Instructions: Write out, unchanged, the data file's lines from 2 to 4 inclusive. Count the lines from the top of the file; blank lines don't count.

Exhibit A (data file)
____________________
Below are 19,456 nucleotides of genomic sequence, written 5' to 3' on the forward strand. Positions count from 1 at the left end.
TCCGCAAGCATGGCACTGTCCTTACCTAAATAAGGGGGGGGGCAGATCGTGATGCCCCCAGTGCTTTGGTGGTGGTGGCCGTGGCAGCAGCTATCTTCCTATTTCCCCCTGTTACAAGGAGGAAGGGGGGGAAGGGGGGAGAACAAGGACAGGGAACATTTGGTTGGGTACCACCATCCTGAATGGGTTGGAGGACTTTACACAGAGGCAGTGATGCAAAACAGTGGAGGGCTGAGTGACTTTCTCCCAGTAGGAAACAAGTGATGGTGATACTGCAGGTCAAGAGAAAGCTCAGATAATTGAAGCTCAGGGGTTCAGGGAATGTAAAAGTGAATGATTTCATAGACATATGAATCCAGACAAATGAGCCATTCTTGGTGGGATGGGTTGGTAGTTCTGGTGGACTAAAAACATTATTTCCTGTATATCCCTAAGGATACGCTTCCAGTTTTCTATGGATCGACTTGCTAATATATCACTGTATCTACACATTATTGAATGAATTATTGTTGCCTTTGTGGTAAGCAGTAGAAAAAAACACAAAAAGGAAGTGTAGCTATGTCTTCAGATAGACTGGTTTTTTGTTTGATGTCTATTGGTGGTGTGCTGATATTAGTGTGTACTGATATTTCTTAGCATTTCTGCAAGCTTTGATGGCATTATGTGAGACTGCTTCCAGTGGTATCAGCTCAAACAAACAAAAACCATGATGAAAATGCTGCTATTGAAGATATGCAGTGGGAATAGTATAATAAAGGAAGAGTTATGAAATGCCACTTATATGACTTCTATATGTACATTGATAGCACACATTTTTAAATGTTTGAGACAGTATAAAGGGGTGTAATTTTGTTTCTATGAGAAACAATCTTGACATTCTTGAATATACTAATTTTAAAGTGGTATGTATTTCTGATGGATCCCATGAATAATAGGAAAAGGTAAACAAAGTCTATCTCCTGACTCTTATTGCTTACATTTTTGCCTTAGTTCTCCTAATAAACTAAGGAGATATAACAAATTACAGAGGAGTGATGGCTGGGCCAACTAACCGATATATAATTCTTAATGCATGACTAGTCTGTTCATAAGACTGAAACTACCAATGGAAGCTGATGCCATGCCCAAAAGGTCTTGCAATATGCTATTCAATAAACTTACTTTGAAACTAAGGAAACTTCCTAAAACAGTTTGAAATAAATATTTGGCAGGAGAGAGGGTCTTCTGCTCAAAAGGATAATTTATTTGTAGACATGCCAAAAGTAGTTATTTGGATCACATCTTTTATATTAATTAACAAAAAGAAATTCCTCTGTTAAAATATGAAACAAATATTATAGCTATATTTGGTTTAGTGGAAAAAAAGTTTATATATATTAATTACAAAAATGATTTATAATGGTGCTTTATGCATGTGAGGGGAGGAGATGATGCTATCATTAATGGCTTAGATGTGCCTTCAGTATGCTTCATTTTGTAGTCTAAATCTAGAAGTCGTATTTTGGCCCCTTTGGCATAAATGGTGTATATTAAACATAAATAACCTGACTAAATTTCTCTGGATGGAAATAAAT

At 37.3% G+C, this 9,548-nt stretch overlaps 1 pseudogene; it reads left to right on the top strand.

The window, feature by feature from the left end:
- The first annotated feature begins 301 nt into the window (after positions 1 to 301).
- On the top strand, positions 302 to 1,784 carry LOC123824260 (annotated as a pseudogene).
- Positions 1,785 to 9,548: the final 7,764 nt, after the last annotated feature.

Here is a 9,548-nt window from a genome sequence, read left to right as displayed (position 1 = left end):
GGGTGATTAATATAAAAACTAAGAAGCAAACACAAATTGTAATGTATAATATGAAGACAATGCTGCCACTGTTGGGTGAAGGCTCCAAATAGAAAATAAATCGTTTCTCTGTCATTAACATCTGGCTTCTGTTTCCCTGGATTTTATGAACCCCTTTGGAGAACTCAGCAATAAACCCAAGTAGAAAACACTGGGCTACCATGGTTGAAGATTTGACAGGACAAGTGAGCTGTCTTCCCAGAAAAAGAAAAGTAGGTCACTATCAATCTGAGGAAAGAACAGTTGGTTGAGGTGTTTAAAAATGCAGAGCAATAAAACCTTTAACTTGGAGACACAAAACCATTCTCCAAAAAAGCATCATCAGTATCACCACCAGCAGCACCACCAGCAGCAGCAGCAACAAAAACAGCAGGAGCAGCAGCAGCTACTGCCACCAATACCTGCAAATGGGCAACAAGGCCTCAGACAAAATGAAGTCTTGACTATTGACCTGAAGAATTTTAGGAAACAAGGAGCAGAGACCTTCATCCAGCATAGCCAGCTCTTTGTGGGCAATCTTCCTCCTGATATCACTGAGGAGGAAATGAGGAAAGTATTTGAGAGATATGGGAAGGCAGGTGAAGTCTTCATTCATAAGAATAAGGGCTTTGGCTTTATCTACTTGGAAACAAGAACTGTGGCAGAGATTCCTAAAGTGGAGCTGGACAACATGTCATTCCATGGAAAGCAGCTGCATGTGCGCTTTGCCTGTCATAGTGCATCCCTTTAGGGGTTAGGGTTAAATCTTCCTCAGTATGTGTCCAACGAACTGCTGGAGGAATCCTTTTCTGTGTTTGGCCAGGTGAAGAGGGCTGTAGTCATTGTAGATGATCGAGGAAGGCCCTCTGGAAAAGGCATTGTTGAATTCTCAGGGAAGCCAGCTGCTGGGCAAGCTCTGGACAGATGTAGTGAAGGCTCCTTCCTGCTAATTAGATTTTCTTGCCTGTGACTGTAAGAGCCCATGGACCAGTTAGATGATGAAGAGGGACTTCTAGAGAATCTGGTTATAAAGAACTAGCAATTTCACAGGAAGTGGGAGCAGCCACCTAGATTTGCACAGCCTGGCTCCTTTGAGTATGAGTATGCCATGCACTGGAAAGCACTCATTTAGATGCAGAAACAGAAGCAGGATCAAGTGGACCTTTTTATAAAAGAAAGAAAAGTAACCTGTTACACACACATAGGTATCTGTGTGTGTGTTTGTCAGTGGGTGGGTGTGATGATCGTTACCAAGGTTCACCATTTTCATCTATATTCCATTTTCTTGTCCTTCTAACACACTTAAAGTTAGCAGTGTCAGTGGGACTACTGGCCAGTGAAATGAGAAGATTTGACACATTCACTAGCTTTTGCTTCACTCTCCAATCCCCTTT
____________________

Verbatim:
TCCGCAAGCATGGCACTGTCCTTACCTAAATAAGGGGGGGGGCAGATCGTGATGCCCCCAGTGCTTTGGTGGTGGTGGCCGTGGCAGCAGCTATCTTCCTATTTCCCCCTGTTACAAGGAGGAAGGGGGGGAAGGGGGGAGAACAAGGACAGGGAACATTTGGTTGGGTACCACCATCCTGAATGGGTTGGAGGACTTTACACAGAGGCAGTGATGCAAAACAGTGGAGGGCTGAGTGACTTTCTCCCAGTAGGAAACAAGTGATGGTGATACTGCAGGTCAAGAGAAAGCTCAGATAATTGAAGCTCAGGGGTTCAGGGAATGTAAAAGTGAATGATTTCATAGACATATGAATCCAGACAAATGAGCCATTCTTGGTGGGATGGGTTGGTAGTTCTGGTGGACTAAAAACATTATTTCCTGTATATCCCTAAGGATACGCTTCCAGTTTTCTATGGATCGACTTGCTAATATATCACTGTATCTACACATTATTGAATGAATTATTGTTGCCTTTGTGGTAAGCAGTAGAAAAAAACACAAAAAGGAAGTGTAGCTATGTCTTCAGATAGACTGGTTTTTTGTTTGATGTCTATTGGTGGTGTGCTGATATTAGTGTGTACTGATATTTCTTAGCATTTCTGCAAGCTTTGATGGCATTATGTGAGACTGCTTCCAGTGGTATCAGCTCAAACAAACAAAAACCATGATGAAAATGCTGCTATTGAAGATATGCAGTGGGAATAGTATAATAAAGGAAGAGTTATGAAATGCCACTTATATGACTTCTATATGTACATTGATAGCACACATTTTTAAATGTTTGAGACAGTATAAAGGGGTGTAATTTTGTTTCTATGAGAAACAATCTTGACATTCTTGAATATACTAATTTTAAAGTGGTATGTATTTCTGATGGATCCCATGAATAATAGGAAAAGGTAAACAAAGTCTATCTCCTGACTCTTATTGCTTACATTTTTGCCTTAGTTCTCCTAATAAACTAAGGAGATATAACAAATTACAGAGGAGTGATGGCTGGGCCAACTAACCGATATATAATTCTTAATGCATGACTAGTCTGTTCATAAGACTGAAACTACCAATGGAAGCTGATGCCATGCCCAAAAGGTCTTGCAATATGCTATTCAATAAACTTACTTTGAAACTAAGGAAACTTCCTAAAACAGTTTGAAATAAATATTTGGCAGGAGAGAGGGTCTTCTGCTCAAAAGGATAATTTATTTGTAGACATGCCAAAAGTAGTTATTTGGATCACATCTTTTATATTAATTAACAAAAAGAAATTCCTCTGTTAAAATATGAAACAAATATTATAGCTATATTTGGTTTAGTGGAAAAAAAGTTTATATATATTAATTACAAAAATGATTTATAATGGTGCTTTATGCATGTGAGGGGAGGAGATGATGCTATCATTAATGGCTTAGATGTGCCTTCAGTATGCTTCATTTTGTAGTCTAAATCTAGAAGTCGTATTTTGGCCCCTTTGGCATAAATGGTGTATATTAAACATAAATAACCTGACTAAATTTCTCTGGATGGAAATAAAT

At 37.3% G+C, this 9,548-nt stretch overlaps 1 pseudogene; it reads left to right on the top strand.

The window, feature by feature from the left end: